• Small sample size.  Carpinelli fails to give any reason as to why a small sample size is a justification for excluding a paper from a meta analysis.  Carpinelli also does not state what he feels would be a necessary minimum sample size to be eligible for inclusion, and why he feels that would be the minimum.  In addition, if Carpinelli had taken the time to understand the statistical methods involved in the paper (something he admittedly did not do, which I will get to in a future post), he would have understood that studies were weighted based on the inverse of their sampling variance.  I state clearly on page 1892:

Observations were weighted by the inverse of the sampling variance.

Studies with small sample sizes and/or large variability had large sampling variances, and thus received less weight in my analysis.  In fact, Rhea had the largest sampling variance of all the studies included in the analysis.  Thus, it received the lowest weight; in fact, many other studies in the analysis received nearly 5-10 times the weight that the Rhea paper did.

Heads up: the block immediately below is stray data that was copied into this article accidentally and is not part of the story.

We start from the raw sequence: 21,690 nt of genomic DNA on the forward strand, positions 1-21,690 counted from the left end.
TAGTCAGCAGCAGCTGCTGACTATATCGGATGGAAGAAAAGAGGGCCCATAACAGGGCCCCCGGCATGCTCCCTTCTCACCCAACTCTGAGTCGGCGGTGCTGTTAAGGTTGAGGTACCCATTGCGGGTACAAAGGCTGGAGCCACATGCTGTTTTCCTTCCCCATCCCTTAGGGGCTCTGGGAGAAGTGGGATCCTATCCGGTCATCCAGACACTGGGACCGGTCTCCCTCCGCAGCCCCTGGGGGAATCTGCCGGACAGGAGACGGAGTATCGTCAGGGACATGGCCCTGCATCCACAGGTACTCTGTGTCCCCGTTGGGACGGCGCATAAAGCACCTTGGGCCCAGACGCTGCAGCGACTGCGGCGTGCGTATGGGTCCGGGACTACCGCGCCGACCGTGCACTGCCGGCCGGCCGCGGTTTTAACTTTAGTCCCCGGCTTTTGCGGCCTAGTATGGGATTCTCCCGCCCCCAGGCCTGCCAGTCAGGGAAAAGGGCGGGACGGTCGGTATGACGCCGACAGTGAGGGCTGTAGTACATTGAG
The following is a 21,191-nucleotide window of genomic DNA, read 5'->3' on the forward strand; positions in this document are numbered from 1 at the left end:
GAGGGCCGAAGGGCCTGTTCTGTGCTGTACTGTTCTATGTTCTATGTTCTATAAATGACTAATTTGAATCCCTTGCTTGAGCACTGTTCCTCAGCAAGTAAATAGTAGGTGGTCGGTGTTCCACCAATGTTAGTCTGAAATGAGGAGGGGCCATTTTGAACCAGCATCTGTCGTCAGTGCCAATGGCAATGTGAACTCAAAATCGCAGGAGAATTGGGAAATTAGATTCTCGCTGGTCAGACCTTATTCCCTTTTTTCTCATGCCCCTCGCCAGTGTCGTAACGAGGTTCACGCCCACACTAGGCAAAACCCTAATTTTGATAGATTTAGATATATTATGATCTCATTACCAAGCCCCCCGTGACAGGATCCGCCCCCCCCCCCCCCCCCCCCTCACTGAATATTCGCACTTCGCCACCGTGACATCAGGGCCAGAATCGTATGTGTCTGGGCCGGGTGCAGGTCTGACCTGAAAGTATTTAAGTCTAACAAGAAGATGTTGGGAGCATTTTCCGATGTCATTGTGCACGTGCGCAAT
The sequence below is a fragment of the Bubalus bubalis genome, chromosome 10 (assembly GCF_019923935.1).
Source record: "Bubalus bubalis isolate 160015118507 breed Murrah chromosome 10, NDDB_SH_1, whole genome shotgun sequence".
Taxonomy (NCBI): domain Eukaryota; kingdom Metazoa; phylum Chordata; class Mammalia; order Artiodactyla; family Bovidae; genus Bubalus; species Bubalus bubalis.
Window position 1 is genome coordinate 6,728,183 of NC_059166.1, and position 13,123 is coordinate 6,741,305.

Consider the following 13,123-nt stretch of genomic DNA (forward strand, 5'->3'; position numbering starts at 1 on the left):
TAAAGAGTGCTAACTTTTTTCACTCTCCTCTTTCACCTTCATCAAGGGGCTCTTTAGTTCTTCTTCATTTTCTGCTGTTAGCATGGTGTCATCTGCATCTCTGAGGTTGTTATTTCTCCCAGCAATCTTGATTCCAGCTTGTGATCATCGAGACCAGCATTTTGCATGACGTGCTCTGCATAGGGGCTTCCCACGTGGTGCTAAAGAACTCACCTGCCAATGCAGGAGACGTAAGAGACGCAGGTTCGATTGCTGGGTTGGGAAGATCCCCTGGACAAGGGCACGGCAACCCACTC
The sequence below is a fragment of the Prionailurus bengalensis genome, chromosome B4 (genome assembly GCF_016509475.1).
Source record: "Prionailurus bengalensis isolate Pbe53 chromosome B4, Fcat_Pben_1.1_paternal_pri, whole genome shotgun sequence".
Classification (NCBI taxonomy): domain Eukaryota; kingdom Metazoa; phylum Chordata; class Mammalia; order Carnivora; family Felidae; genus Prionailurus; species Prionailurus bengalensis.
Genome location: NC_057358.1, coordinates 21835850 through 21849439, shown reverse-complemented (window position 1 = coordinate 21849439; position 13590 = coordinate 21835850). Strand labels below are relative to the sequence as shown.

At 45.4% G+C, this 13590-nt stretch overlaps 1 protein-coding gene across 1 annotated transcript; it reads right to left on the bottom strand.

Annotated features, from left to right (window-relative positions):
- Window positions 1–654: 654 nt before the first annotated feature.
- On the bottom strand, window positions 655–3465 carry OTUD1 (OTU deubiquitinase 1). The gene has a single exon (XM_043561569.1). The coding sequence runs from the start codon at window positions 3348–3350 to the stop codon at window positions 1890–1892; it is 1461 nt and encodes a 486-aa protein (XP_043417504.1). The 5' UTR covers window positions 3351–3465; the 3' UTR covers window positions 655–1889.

•  No control for repetition duration during the 1RM testing or training.  Carpinelli fails to give any reason as to how controlling for repetition duration during 1 RM testing would have impacted the results.  Perhaps Carpinelli has never performed a 1 RM on his own; if he had, he would realize that trying to control for repetition duration (and hence movement speed) during a 1 RM would adversely impact a subject's ability to perform the lift to the best of his ability, and thus would not be a true 1 RM.  When you perform a 1 RM, you are trying to push or pull the weight as hard as you can; because of the force/velocity curve, the weight will move slowly.  If the subject were to purposely move the weight slower, he would no longer be producing maximal force and it would not be a 1 RM attempt.  And the subject cannot move the weight any faster than the resultant speed due to the force/velocity relationship.  I should also note that there were other papers in my analysis that did not control for movement speed/repetition duration during 1-RM testing, including Hass et al.  Hass et al. did not report significant differences between the single and multiple set groups, and Dr. Carpinelli never raised any issues with that paper.  Perhaps Dr. Carpinelli does not have an issue with 1-RM movement speed/repetition duration when he agrees with the results of a study.